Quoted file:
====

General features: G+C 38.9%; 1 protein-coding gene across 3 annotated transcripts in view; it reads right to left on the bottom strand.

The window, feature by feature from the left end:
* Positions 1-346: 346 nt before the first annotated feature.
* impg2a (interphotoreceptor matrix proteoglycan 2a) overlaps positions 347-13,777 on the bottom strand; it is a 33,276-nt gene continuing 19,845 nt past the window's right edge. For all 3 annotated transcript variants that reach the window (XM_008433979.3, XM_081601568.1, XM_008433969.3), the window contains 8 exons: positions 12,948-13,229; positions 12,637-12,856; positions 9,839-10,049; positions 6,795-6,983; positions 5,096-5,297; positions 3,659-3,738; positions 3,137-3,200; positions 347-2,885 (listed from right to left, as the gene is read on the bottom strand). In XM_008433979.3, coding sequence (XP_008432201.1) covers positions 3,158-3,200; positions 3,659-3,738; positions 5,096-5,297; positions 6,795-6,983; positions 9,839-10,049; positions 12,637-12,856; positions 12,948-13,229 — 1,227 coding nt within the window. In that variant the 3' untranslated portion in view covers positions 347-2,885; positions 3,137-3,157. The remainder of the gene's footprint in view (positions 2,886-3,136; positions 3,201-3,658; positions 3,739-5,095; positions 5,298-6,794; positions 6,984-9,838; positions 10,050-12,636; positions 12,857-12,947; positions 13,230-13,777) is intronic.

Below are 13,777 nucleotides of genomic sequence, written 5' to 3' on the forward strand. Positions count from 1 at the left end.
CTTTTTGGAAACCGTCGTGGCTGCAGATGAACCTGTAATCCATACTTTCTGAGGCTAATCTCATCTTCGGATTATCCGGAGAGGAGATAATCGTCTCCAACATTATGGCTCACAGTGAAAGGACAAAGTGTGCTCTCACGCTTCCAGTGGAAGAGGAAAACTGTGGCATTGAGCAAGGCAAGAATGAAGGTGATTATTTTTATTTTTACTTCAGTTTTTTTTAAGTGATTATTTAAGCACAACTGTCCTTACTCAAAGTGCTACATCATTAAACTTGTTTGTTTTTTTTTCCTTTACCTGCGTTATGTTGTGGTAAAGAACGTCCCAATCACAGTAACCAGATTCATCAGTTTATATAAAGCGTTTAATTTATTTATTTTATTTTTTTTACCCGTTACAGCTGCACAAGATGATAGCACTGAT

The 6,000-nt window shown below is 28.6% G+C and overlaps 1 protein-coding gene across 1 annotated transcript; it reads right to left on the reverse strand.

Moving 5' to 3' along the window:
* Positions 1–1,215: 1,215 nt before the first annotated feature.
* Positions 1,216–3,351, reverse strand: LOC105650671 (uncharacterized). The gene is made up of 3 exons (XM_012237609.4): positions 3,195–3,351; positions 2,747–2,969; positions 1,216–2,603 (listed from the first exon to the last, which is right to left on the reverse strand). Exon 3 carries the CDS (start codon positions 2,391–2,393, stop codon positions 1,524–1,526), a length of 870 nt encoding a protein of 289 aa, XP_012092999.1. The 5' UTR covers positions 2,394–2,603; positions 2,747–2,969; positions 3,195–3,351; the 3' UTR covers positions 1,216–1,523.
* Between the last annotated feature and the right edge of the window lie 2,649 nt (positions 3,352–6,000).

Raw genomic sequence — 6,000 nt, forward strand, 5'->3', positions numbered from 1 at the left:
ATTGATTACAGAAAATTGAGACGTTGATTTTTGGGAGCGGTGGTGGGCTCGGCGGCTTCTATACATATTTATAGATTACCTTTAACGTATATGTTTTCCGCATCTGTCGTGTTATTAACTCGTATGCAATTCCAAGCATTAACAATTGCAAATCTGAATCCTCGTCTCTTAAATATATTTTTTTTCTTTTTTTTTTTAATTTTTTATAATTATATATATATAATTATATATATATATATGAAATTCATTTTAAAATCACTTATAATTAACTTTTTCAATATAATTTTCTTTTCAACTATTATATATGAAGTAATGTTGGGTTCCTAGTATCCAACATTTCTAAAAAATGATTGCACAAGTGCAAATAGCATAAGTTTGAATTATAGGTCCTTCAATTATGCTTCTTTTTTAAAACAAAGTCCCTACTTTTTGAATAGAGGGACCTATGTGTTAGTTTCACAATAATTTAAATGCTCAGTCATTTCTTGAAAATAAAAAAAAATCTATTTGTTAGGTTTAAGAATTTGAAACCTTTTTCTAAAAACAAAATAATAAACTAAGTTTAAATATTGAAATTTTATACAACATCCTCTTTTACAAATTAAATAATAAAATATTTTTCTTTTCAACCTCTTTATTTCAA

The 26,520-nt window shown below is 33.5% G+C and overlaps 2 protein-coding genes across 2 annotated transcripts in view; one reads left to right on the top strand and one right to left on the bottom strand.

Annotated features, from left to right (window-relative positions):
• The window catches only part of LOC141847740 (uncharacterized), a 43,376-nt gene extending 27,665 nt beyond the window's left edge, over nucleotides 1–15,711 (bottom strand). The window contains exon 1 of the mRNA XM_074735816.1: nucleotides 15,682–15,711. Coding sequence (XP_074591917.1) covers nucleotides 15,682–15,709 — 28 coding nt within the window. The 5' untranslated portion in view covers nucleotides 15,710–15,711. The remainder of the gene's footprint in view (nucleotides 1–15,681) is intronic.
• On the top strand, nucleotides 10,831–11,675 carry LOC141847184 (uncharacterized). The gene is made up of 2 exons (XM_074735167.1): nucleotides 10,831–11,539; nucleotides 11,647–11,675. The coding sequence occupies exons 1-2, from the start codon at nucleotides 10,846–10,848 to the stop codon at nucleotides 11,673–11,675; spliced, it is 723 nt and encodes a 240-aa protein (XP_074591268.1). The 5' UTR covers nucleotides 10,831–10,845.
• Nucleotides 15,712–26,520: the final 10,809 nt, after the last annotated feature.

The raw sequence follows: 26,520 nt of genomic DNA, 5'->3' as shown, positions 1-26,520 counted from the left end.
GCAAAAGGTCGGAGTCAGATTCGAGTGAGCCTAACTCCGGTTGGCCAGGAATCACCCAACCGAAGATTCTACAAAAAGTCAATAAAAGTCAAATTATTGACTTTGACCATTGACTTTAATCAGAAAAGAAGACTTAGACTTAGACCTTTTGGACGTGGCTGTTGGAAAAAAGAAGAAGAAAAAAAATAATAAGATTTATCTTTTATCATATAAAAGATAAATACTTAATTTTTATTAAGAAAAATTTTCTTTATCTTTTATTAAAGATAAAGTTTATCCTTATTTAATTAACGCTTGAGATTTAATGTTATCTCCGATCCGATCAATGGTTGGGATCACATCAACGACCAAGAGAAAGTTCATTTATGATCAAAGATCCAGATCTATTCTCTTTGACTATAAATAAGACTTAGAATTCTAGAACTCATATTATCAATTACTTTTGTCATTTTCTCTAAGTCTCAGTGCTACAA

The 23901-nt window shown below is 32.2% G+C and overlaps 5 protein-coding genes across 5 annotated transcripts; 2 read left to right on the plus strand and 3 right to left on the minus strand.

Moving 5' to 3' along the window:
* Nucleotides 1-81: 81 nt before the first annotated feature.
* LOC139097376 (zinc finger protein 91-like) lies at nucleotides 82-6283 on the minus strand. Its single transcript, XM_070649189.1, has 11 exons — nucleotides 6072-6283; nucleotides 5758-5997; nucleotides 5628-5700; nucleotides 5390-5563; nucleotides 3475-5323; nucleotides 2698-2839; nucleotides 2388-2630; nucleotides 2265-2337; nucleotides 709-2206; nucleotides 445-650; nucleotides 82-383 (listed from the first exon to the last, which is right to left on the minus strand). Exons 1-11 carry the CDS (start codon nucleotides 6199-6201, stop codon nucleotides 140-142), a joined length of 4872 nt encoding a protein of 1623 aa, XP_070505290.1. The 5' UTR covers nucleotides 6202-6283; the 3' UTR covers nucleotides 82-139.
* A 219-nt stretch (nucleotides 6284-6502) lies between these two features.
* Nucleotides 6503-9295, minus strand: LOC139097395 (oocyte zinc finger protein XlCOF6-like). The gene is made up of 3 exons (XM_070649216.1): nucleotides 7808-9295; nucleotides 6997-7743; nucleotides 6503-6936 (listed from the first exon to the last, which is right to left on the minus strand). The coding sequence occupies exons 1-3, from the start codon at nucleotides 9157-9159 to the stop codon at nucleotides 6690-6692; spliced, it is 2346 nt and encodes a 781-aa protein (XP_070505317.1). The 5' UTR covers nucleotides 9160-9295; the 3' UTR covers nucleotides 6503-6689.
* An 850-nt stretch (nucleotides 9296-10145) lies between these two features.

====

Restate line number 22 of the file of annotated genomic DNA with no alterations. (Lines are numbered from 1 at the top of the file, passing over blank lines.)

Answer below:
Moving 5' to 3' along the window: